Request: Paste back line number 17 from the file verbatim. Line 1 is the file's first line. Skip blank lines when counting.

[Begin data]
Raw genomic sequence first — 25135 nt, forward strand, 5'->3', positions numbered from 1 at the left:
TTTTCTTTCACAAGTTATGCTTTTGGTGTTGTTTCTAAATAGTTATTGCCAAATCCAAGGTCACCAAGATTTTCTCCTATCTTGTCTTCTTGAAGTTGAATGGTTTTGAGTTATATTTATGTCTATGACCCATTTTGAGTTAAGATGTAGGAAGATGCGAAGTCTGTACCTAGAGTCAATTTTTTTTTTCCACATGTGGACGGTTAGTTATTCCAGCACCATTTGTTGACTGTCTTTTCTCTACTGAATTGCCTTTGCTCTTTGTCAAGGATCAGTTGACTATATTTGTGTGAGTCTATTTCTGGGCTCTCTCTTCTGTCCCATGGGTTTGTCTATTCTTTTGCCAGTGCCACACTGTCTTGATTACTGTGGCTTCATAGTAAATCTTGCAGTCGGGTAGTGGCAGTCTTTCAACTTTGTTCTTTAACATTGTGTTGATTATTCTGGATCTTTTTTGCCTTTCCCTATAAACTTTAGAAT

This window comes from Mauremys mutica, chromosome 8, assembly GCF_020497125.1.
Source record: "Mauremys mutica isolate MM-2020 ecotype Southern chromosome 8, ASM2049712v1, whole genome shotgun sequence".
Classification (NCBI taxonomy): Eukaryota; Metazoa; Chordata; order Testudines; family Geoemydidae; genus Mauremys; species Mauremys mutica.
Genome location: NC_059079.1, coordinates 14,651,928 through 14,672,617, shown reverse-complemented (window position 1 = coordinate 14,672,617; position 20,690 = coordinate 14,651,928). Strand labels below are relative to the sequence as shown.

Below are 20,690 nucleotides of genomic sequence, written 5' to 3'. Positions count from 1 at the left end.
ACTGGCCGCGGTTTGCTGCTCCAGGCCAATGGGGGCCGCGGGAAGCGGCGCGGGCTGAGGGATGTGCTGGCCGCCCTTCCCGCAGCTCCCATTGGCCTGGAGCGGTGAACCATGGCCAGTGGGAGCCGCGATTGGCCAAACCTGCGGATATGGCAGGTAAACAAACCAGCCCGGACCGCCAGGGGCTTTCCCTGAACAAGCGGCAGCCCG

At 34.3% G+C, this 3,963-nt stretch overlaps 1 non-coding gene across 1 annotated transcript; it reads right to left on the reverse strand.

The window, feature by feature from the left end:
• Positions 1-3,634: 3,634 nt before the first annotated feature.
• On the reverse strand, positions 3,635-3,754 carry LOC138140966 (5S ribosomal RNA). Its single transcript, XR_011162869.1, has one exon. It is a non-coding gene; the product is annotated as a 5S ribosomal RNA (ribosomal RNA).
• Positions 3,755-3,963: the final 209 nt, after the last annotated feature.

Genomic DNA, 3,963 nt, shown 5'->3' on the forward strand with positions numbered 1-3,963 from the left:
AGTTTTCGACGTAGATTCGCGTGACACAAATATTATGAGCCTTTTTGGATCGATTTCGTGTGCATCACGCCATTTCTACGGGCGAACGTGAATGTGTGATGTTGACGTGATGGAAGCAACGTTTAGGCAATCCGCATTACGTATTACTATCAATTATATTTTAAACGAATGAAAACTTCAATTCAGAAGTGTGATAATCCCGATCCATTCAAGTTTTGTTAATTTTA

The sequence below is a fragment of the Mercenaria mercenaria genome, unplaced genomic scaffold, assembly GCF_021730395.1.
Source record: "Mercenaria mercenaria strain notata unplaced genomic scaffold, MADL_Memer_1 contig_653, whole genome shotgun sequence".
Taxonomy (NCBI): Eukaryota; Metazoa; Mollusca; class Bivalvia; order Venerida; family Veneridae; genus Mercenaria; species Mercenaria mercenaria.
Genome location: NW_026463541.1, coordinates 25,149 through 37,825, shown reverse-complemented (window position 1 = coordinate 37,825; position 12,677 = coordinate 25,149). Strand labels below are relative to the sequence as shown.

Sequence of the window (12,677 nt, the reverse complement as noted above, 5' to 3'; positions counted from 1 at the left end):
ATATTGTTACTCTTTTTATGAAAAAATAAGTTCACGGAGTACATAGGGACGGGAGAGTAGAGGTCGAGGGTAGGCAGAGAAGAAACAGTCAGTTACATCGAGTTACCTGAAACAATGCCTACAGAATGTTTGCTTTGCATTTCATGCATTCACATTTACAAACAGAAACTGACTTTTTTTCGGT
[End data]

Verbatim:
Source record: "Mercenaria mercenaria strain notata unplaced genomic scaffold, MADL_Memer_1 contig_653, whole genome shotgun sequence".